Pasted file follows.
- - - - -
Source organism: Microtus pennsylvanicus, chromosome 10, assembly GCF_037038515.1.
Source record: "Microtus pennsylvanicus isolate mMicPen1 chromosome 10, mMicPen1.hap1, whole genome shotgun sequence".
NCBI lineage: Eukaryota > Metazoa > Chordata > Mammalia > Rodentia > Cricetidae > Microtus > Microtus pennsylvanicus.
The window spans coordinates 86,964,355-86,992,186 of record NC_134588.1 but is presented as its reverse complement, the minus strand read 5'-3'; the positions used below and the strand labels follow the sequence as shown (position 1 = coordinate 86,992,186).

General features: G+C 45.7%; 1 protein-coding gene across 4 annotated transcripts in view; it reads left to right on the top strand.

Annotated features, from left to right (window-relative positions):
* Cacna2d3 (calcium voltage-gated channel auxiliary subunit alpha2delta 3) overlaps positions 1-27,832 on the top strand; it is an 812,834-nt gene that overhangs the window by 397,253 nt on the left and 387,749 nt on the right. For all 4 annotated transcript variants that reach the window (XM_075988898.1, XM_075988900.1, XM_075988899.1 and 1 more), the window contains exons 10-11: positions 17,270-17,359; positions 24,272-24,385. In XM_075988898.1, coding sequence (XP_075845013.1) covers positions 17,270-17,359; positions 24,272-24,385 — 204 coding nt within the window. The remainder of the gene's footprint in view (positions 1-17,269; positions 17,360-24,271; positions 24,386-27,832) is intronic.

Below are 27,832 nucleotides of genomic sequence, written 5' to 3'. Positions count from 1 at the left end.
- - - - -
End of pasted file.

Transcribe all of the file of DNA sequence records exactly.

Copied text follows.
Source organism: Microtus pennsylvanicus, chromosome 10, assembly GCF_037038515.1.
Source record: "Microtus pennsylvanicus isolate mMicPen1 chromosome 10, mMicPen1.hap1, whole genome shotgun sequence".
NCBI lineage: Eukaryota > Metazoa > Chordata > Mammalia > Rodentia > Cricetidae > Microtus > Microtus pennsylvanicus.
The window spans coordinates 86,964,355-86,992,186 of record NC_134588.1 but is presented as its reverse complement, the minus strand read 5'-3'; the positions used below and the strand labels follow the sequence as shown (position 1 = coordinate 86,992,186).

General features: G+C 45.7%; 1 protein-coding gene across 4 annotated transcripts in view; it reads left to right on the top strand.

Annotated features, from left to right (window-relative positions):
* Cacna2d3 (calcium voltage-gated channel auxiliary subunit alpha2delta 3) overlaps positions 1-27,832 on the top strand; it is an 812,834-nt gene that overhangs the window by 397,253 nt on the left and 387,749 nt on the right. For all 4 annotated transcript variants that reach the window (XM_075988898.1, XM_075988900.1, XM_075988899.1 and 1 more), the window contains exons 10-11: positions 17,270-17,359; positions 24,272-24,385. In XM_075988898.1, coding sequence (XP_075845013.1) covers positions 17,270-17,359; positions 24,272-24,385 — 204 coding nt within the window. The remainder of the gene's footprint in view (positions 1-17,269; positions 17,360-24,271; positions 24,386-27,832) is intronic.

Below are 27,832 nucleotides of genomic sequence, written 5' to 3'. Positions count from 1 at the left end.